1. Not Ether; on account of the absence of scriptural statement.
We have demonstrated that the Sânkhya-system and other systems standing outside the Veda are untenable since they rest on fallacious reasoning and are self-contradictory. In order to prove that our own view is altogether free from all objections of this kind, we shall now explain in detail the mode in which this world, with all its sentient and non-sentient beings, is produced by Brahman, whom we hold to be the general creator.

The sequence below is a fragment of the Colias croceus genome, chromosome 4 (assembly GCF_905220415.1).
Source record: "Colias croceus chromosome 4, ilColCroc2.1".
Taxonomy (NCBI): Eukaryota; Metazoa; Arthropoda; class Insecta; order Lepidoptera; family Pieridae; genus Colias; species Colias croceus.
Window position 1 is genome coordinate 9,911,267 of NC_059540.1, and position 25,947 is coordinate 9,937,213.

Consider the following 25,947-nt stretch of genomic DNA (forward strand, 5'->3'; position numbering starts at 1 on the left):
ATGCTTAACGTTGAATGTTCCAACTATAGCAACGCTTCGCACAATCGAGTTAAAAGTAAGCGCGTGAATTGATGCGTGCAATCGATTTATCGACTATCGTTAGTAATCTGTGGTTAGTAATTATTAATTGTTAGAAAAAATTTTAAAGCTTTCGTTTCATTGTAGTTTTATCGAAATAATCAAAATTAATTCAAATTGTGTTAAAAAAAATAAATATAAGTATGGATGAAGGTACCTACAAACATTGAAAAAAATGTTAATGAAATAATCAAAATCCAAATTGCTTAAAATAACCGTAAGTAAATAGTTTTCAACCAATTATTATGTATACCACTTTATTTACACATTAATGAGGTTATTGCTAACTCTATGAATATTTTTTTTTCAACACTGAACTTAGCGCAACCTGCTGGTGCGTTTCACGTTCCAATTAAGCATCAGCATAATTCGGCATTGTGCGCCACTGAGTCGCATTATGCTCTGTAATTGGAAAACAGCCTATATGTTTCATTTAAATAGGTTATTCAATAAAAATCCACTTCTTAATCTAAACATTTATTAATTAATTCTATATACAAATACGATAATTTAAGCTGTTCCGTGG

The first doubt here presenting itself is whether Ether be something produced or not.--The Pûrvapakshin maintains that it is not produced, since there is no scriptural statement to that effect. A scriptural statement may be expected with regard to what is possible; but what is impossible--as e.g. the origination of a sky-flower or of Ether--cannot possibly be taught by Scripture. For the origination of Ether, which is not made up of parts and is all pervasive, cannot be imagined in any way. For this very reason, i.e. the impossibility of the thing, the Khandogya, in its account of creation, mentions the origination of fire, water, &c. only (but not of Ether)--'It thought, may I 'be many, may I grow forth,' 'It sent forth fire,' and so on. When therefore the Taittirîya, the Atharvana, and other texts tell us that Ether did originate--'From that Self sprang Ether' (Taitt. Up. II, 1); 'From him is born breath, mind, and all organs of sense, Ether, air, light, water,' &c. (Mu. Up. II, 1, 4)--such statements are contrary to sense, and hence refute themselves.--To this the Sûtra replies.